A citation generator is a tool that automatically creates your citation in a quick and efficient manner. This tool can make your life easier when writing your text, especially in terms of your references. Just be sure to choose the correct method, get the correct information and learn the functions of your chosen generator.
An excellent MLA citation generator should have a search function that allows you to do a quick search of commonly used research sources, such as books, websites, journals, newspapers, and magazines. This feature only requires you to enter a book’s ISBN (International Standard Book Number), a website’s complete working URL, or the complete article titles of journals, newspapers, and magazines, into the form and the utility show search results in a matter of seconds.
Below are some citation examples created by the MLA citation generator:
Knight, G. Wilson. Christ and Nietzsche: An Essay in Poetic Wisdom. London & New York: Staples Press, 1948.
Lea, F.A. The Tragic Philosopher: A Study of Friedrich Nietzsche. New York: Philosophical Library, 1957.
Solomon, Robert C. Nietzsche: A Collection of Critical Essays. Garden City, N.Y.: Anchor Books, 1973.
Williams, W.D. Nietzsche and the French: A Study of the Influence of Nietzsche’s French Reading on His Thought and Writing. Oxford: Blackwell, 1952.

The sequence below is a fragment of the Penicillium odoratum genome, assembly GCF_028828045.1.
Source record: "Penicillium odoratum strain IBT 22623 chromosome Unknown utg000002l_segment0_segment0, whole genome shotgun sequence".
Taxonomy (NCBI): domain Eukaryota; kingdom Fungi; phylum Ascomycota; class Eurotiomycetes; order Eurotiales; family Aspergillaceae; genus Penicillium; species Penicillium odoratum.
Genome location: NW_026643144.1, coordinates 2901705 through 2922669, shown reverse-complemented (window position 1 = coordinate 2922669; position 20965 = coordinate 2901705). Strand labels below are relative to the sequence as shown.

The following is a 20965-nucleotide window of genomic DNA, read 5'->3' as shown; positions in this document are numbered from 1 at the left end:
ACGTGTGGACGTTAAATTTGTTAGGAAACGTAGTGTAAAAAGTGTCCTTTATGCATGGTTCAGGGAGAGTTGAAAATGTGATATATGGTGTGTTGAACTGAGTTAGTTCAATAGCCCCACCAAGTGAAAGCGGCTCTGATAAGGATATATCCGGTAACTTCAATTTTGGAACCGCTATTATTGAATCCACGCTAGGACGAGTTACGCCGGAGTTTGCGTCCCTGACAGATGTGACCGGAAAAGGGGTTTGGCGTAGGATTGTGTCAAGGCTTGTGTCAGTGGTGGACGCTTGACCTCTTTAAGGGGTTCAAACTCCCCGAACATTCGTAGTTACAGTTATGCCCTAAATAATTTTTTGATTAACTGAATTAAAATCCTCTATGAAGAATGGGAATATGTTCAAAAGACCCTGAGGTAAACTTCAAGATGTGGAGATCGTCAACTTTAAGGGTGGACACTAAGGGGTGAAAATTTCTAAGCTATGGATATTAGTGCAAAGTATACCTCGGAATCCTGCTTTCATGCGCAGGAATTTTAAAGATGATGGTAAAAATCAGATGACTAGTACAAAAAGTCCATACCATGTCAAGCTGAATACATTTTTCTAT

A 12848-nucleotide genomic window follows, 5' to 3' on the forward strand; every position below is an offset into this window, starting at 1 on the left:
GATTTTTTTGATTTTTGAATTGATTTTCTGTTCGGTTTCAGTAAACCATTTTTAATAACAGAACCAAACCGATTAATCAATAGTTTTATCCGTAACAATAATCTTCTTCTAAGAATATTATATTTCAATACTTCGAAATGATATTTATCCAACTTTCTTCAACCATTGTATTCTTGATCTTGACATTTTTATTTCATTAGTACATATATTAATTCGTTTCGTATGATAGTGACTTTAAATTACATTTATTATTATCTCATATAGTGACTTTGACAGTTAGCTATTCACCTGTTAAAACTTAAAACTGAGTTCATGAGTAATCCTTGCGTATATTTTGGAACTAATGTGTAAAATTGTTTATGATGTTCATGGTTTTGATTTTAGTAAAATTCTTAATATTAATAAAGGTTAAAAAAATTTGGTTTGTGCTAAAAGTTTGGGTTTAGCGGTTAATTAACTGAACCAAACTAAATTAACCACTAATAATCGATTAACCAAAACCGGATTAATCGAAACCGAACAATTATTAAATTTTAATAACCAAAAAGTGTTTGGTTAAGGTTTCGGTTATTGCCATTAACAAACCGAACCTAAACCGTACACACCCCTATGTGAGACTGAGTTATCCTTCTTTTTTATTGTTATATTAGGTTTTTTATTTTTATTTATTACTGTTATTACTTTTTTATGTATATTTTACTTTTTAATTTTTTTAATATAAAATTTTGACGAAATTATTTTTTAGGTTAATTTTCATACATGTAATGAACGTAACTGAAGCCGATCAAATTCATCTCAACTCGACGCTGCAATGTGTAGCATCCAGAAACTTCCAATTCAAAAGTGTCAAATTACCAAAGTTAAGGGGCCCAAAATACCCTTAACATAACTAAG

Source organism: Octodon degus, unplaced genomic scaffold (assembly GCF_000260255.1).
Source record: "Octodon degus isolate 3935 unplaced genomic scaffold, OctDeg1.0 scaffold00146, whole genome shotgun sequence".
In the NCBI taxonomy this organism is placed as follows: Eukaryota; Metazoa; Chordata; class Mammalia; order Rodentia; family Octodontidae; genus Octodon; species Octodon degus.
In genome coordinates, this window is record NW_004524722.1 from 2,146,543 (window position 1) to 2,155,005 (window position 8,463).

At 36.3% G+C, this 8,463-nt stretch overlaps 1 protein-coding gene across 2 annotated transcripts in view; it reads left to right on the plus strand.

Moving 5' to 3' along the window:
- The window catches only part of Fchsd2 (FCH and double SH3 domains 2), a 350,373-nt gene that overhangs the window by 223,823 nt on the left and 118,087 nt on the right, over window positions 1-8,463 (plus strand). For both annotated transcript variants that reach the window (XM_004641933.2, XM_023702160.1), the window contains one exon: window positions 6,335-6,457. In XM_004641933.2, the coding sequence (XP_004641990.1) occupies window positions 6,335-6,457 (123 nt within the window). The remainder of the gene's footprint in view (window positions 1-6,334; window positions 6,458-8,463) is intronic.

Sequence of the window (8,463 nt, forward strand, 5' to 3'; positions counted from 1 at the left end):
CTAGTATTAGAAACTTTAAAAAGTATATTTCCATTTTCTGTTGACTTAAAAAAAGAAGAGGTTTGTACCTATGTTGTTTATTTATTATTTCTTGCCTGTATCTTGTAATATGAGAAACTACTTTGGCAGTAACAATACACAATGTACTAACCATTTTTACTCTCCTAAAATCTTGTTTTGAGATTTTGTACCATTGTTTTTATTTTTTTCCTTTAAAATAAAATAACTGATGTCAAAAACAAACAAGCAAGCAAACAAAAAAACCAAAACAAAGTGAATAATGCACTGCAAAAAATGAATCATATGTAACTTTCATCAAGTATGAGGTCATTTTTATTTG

Wright, Willard H. What Nietzsche Taught. New York: Huebsch, 1915.
An excellent APA citation generator should also have a search function that quickly allows you to find and create citations. Below are some citation examples created by the :
Knight, G.W. (1948). Christ and Nietzsche: An Essay in Poetic Wisdom. London & New York: Staples Press.
Lea, F.A. (1957). The Tragic Philosopher: A Study of Friedrich Nietzsche. New York: Philosophical Library.
Solomon, R.C. (1973). Nietzsche: A Collection of Critical Essays. Garden City, N.Y.: Anchor Books.
Williams, W.D. (1952). Nietzsche and the French: A Study of the Influence of Nietzsche’s French Reading on His Thought and Writing. Oxford: Blackwell.
Wright, W.H. (1915). What Nietzhsce Taught. New York: Huebsch.
As exemplified in the above citations, all lines after the first line of each citation entry in your reference page are formatted with hanging indents. The second and subsequent lines should be indented by five spaces more than the first line of the citations. Also, in the APA format, author’s names are always only provided with the last name and initials, and they are inverted in presentation (last name comes first, followed by the initials). While the APA style only requires you to give the initials of first and middle names of authors, titles of any source are provided in full, including subtitles. In cases where an author has more than one or two works that you want to cite, these citations must be listed in the exact same order by their years of publication, starting with the earliest, for example:
Rand, A. (1943). The Fountainhead. New York: Bobbs-Merrill. (1959). We the Living (1st ed.). New York: Macmillan.
(1967). Capitalism: The Unknown Ideal. New York: New American Library. (1968). The Night of January Sixteenth. New York: World Publishing.
Once you reference has been generated, all you have to do is to copy and paste it into the works cited page of your essay and arrange them in alphabetical order by the authors’ last names. Remember to review the results for typography and accuracy of your citations.